How to fight against IBAN discrimination

You're in business! You've just opened a free euro current account with SumUp and you're ready to start using your IBAN to send and receive money transfers anywhere in the Single Euro Payments Area (SEPA). Plus, thanks to SEPA Instant Credit Transfer your transfers are processed immediately and can show up in a matter of seconds or minutes, no matter what day or time it is.

Business bank transfers with your SumUp business account are also fee-free, meaning that you can send and receive an unlimited number of incoming and outgoing transfers without incurring any charges.

Currently all IBANs issued by SumUp are Irish, so they start with the letters "IE". If you've ever encountered a company that refuses to accept an IBAN purely based on its initial two letters, you should know that this is illegal. It's called IBAN discrimination, and we're here to help you fight it.


What are IBAN and SEPA? 

First, a few basics. Your IBAN is your bank account number, used for international and domestic payments. It stands for International Bank Account Number. The 2 letters at the beginning of it indicate which country it’s from, so SumUp's euro accounts start "IE". 

SEPA stands for Single Euro Payments Area, which is a group of countries that has reached a financial agreement to allow cross-border transactions and easier exchange of money between countries. 

SEPA includes every country in the EU, as well as the UK, Iceland, Norway, Monaco, Liechtenstein, Andorra, Switzerland, San Marino, and the Vatican City. You only need one bank account to do business within SEPA. 

IBAN dscrimination

What is IBAN discrimination?

Even though every SEPA IBAN is equally valid and must be accepted by companies in SEPA countries, sometimes you might find that a company only accepts certain IBANs or declines payments made from certain IBANs. That’s IBAN discrimination. 

Based on those first 2 letters of your IBAN, some companies may refuse to accept your payments, usually because your IBAN is not a local one, meaning that it is from a different country than the one the company is in. 

Companies practicing non-local IBAN discrimination will insist that you need to open a local bank account to do business with them - a company in France only accepting payments from a French account, for instance. This is illegal under Article 9 of the SEPA Regulation, and being caught doing it will result in a fine for the company committing the discrimination. 

How can I fight IBAN discrimination?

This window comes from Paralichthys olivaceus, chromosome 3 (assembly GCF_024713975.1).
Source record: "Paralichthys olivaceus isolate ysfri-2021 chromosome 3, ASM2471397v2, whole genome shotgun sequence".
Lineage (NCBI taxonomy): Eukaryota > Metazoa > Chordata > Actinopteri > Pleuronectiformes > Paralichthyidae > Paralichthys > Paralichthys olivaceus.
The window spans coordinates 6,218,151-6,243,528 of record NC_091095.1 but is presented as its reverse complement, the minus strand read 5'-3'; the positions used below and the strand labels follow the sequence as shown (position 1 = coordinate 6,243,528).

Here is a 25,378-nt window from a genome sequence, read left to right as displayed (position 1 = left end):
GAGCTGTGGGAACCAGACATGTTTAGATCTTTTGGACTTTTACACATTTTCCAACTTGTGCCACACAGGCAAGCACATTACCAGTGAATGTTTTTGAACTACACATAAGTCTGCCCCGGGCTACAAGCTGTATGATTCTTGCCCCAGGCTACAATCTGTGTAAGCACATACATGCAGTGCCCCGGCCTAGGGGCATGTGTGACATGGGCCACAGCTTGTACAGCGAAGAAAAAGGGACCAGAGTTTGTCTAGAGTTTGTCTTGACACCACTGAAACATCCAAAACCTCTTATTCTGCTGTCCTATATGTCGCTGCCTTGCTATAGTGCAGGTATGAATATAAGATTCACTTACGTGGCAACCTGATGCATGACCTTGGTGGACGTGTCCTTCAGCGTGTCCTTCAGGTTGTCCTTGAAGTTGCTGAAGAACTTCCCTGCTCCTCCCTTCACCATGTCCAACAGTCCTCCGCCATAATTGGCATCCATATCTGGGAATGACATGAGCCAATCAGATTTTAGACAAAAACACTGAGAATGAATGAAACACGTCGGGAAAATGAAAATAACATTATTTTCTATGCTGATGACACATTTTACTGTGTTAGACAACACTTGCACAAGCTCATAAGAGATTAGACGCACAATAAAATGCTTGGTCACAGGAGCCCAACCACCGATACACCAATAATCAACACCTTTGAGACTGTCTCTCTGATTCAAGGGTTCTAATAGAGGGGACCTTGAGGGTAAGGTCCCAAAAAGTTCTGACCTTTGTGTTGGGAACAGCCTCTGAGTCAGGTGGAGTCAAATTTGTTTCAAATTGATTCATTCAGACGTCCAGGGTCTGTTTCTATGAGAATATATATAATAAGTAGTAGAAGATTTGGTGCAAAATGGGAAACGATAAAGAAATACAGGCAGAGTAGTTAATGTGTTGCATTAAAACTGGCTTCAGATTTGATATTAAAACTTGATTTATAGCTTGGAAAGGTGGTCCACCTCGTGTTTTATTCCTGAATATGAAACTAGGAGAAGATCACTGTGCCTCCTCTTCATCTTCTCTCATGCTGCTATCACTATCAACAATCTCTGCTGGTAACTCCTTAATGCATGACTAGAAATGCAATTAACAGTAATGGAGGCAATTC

Step 1: Tell the company

If you find yourself on the receiving end of IBAN discrimination, don’t panic. There are a number of steps you can take to rectify the situation. The first thing you can do is to inform the company discriminating against you that they are breaking the law and show them the SEPA Regulation as proof. 

Step 2: Write a formal complaint

If they do nothing, send them a formal written complaint, in which you explain again that they are breaking the law. The more detail the better in these complaints, so tell them what happened, the details of your transaction, and why your IBAN was refused. 

Step 3: Report them

When neither step gets a response, it’s time to report the company for IBAN discrimination. Again, be as detailed as possible about your problem and their transgressions. 

Depending on the country you’re in, the authority you report the discrimination to will be different. You can find the list of every authority responsible for ensuring compliance to the SEPA Regulation here

Alternatively, you can report the incident to the team at Accept my IBAN, an organisation dedicated to ending IBAN discrimination for good, which SumUp is partnered with.

When you report your case to them, you simply fill out the provided form with all the information about what happened, and then the organisation sends your report to the relevant authorities themselves, saving you the trouble of figuring out the appropriate authority to contact. 

All data you provide is kept secure and anonymous, and all personally identifiable information is removed from the report. This information is only requested so that they can contact you about the status of your report. 

You can rest easy knowing that your SumUp IBAN is legally valid in over 30 countries and that when it’s refused, that refusal is unlawful. It’s also easy to call out IBAN discrimination if you experience it, and be protected from any negative consequences when you do so.

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Max Elias